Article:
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Treatments for Lazy Eye

Not for the Lazy, this takes a lot of work!

The treatment prescribed for you, or your child’s amblyopia will depend on various factors.

  • What type of amblyopia.
  • Age of the patient.
  • Compliance. 

Treatments include eye patches, drops, glasses or contact lenses, virtual reality headset, and sometimes surgery.

Corrective eyewear. Glasses or contact lenses can correct problems such as nearsightedness, farsightedness, or astigmatism that result in lazy eye.

Eye patches or occlusion therapy involves blocking the vision in one eye (generally the “good” eye) allowing the other eye to do all the work. (I told you this wasn’t for the lazy).

To stimulate the weaker eye, your child wears an eye patch over the eye with better vision for two to six or more hours a day. In rare cases, wearing an eye patch too long can cause amblyopia to develop in the patched eye. However, it’s usually reversible.

Eye patches are available as adhesive patches that adhere to the area around the eye, preventing any light or vison in the covered eye.  These may cause irritation to the sensitive skin around the eye, but there are tricks to help with this.  The majority of pediatric ophthalmologists will prescribe occlusion therapy with adhesive patches to ensure compliance.

If a child wears glasses, a cloth eye patch may be an option. This type of patch attaches to the glasses to occlude the vision.  The drawback is the child has the opportunity to peek around or over the patch.  There is no skin irritation. They may be reused.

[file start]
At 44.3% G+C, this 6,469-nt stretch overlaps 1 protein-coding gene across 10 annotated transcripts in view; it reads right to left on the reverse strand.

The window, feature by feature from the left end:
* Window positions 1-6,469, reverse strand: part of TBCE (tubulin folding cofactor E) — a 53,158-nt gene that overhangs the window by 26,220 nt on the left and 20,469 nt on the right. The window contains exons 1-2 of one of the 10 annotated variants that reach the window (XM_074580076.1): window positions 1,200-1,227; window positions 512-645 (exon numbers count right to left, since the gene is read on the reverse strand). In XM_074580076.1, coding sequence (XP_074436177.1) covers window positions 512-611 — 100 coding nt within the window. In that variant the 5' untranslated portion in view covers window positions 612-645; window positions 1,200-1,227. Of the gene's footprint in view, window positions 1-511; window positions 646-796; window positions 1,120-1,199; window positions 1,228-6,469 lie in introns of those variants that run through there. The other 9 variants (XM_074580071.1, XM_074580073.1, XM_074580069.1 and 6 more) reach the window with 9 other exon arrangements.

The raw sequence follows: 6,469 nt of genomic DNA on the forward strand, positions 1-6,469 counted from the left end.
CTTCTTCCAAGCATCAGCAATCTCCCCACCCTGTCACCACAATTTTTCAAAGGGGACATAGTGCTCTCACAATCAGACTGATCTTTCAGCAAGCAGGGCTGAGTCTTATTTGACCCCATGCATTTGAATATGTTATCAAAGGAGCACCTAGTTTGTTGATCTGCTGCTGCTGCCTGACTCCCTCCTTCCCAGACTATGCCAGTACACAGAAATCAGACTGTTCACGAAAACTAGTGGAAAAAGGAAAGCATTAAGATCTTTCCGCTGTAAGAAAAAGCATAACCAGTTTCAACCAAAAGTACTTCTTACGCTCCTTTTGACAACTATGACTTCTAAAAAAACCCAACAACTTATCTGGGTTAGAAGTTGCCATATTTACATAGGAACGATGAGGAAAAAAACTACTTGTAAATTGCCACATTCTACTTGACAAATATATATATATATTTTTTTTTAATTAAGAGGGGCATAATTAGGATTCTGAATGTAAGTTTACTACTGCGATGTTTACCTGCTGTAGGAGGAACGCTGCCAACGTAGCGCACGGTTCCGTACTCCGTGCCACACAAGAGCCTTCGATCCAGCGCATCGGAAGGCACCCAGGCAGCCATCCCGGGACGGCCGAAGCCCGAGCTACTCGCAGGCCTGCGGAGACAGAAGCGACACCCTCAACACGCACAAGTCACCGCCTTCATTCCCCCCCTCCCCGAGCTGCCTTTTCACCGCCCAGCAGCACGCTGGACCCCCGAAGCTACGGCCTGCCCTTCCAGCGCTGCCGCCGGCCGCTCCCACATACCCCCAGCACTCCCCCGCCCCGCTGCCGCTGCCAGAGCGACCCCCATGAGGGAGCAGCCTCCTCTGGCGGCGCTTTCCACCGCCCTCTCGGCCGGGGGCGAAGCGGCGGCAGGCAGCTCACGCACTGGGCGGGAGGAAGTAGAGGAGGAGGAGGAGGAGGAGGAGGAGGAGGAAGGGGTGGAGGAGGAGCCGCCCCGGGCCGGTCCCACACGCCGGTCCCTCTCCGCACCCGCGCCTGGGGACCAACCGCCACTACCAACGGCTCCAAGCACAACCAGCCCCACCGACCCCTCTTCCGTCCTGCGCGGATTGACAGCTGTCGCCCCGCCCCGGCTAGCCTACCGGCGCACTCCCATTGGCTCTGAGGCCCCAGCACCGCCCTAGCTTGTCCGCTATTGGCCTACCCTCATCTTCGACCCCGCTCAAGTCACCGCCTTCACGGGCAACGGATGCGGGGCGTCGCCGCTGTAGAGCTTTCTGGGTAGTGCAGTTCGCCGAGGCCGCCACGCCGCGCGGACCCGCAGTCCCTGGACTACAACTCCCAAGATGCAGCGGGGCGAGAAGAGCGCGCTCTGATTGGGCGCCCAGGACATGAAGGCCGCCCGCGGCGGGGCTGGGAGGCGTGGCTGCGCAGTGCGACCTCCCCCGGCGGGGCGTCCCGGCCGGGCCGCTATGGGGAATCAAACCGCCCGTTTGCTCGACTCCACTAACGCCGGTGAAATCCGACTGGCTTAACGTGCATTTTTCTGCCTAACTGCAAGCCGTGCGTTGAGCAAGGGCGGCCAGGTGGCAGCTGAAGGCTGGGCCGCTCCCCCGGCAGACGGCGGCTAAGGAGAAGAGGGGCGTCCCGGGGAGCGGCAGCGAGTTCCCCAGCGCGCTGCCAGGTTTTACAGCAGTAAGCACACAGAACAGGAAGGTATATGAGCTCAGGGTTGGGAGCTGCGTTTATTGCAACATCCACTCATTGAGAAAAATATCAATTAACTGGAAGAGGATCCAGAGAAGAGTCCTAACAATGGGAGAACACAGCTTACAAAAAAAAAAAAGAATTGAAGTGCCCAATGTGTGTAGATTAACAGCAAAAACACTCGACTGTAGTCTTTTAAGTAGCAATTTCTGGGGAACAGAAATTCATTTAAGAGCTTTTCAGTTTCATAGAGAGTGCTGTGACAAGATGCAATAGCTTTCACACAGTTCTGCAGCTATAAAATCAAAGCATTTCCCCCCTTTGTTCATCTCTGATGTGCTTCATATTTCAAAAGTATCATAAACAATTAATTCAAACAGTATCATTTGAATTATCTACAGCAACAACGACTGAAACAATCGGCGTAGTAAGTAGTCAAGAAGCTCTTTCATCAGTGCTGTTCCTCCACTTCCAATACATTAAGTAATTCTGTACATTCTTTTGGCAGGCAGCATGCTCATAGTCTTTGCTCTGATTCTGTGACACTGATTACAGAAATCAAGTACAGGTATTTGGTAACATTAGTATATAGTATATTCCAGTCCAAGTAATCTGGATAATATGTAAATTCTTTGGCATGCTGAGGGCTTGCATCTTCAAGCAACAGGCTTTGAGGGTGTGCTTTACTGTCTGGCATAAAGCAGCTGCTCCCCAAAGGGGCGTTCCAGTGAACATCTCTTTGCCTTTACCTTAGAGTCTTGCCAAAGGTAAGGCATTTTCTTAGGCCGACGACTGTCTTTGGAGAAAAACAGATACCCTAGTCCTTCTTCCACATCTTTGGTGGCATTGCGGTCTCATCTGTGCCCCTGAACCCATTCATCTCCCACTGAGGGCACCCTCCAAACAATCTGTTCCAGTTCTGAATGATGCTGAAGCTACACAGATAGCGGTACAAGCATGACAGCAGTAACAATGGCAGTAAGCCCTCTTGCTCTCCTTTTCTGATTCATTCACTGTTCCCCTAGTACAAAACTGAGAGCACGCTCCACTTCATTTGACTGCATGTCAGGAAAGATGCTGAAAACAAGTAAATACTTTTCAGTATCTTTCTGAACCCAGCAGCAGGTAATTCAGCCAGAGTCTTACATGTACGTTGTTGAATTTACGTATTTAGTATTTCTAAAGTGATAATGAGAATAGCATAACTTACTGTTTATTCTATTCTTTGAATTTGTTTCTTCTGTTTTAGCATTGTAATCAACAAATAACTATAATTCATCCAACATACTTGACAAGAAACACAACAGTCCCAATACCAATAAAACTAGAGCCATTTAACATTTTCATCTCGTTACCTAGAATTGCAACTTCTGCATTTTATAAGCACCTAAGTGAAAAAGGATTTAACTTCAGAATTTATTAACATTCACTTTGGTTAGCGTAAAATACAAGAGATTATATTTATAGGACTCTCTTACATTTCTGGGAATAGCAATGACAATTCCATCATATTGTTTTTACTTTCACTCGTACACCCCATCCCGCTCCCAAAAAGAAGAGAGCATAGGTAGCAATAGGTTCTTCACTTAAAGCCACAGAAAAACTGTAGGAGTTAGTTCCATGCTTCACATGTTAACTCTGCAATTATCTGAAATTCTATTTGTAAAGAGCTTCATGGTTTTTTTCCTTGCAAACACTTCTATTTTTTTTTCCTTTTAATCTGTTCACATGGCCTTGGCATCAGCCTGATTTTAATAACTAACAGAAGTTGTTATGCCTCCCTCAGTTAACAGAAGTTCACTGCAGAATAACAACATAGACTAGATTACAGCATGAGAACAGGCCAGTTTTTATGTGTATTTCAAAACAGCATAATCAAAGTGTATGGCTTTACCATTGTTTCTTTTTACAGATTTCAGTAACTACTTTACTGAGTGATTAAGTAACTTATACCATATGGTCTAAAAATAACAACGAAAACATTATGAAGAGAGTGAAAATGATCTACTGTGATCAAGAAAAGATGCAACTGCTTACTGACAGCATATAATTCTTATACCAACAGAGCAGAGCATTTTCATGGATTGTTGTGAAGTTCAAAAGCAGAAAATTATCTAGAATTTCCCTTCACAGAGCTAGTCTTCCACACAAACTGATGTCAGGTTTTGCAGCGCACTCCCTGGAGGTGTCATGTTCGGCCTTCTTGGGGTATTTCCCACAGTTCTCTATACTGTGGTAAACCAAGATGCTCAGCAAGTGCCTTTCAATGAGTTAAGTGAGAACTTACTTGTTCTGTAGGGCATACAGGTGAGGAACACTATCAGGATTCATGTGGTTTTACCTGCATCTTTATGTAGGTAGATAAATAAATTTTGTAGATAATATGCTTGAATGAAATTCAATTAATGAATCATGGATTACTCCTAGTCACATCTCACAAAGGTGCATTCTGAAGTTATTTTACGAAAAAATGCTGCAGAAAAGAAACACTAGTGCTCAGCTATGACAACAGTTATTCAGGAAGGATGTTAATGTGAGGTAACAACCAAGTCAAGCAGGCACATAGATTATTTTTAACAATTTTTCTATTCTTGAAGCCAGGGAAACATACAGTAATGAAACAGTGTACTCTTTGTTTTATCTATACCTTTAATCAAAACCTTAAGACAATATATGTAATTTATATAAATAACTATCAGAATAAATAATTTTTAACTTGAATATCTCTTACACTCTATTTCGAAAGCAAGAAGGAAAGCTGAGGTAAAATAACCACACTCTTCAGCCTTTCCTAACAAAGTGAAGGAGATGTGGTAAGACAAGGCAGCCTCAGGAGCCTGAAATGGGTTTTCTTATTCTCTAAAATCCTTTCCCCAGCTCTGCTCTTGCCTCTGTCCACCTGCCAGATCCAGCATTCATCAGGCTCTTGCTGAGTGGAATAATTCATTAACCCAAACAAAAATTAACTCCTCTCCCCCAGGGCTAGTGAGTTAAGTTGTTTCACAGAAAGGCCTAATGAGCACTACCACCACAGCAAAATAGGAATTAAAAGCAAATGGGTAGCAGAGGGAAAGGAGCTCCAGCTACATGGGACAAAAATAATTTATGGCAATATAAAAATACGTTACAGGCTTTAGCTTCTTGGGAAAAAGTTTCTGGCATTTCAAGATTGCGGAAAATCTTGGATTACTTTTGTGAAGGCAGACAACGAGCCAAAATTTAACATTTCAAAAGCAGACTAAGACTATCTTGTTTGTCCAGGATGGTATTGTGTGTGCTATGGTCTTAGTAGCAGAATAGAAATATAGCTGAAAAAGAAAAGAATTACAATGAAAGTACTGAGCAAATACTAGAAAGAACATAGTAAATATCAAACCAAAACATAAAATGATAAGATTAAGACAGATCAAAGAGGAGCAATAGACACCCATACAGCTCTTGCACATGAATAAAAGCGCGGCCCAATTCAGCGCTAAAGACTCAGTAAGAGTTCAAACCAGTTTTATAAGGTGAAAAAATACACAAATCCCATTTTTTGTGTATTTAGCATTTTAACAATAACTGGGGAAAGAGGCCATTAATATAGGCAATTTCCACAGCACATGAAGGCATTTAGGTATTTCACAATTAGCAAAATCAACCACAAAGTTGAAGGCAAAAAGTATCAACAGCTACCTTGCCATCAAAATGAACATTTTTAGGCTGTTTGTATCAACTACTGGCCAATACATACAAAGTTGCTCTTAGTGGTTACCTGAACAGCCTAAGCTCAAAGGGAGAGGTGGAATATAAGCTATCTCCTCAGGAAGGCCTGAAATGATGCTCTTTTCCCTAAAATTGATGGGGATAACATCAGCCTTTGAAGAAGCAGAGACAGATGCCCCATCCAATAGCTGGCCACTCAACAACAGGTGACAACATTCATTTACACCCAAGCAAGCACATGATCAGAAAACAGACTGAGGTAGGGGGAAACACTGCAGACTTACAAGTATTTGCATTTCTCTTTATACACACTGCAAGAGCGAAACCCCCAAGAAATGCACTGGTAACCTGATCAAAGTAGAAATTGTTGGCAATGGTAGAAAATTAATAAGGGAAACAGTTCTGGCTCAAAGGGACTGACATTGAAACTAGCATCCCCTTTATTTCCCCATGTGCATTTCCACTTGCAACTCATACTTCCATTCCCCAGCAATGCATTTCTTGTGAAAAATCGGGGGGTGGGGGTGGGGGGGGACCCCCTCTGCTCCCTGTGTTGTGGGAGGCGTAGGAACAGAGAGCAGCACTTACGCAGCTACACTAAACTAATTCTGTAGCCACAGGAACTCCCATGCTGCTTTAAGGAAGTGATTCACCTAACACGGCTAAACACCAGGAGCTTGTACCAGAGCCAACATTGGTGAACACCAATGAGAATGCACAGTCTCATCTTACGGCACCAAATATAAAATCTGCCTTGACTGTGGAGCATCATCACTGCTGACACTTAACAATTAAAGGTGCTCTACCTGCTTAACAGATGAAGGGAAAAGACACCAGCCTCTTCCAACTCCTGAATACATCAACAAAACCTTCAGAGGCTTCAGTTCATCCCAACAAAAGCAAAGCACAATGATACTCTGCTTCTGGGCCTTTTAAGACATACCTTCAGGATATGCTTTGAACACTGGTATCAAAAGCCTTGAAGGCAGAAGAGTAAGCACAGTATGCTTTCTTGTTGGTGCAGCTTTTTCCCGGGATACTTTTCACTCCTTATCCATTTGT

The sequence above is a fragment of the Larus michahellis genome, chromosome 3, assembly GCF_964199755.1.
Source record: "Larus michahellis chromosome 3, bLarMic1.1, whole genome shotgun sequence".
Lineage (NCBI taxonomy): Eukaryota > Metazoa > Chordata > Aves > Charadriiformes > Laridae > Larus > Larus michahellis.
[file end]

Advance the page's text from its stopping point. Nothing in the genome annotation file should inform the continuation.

A pirate patch is a patch that has a strap that holds the patch over the eye.  The occlusion portion may be cloth, plastic, or silicone.  This is an option if glasses are not won.  This method is easy to peek around.

Eyedrops. An eyedrop of a medication called atropine (Isopto Atropine) can temporarily blur vision and is applied in the stronger eye. Usually prescribed for use on weekends or daily, use of the drops encourages your child to use the weaker eye and offers an alternative to a patch. Side effects include sensitivity to light and eye irritation.

Surgery. Your child might need surgery if he or she has droopy eyelids or cataracts that cause deprivation amblyopia. If your child’s eyes continue to cross or wander apart with the appropriate glasses, your doctor might recommend surgical repair to straighten the eyes, in addition to other lazy eye treatments.

Activity-based treatments — treatments offered may be drawing, doing puzzles, virtual reality headsets, or playing computer games. The effectiveness of adding these activities to other therapies may vary and has not been proved. However, research into new and non-traditional treatments is ongoing.

For most children with lazy eye, proper treatment improves vision within weeks to months. Treatment might last from six months to two years.

Remember, it is important for your child to be monitored for recurrence of lazy eye — which can happen in up to 25 percent of children with the condition. If lazy eye recurs, treatment will need to start again.

Lazy eye (amblyopia) – Diagnosis & treatment – Mayo Clinic

Occlusion Therapy – Eye Patches – Fresnel Prism and Lens (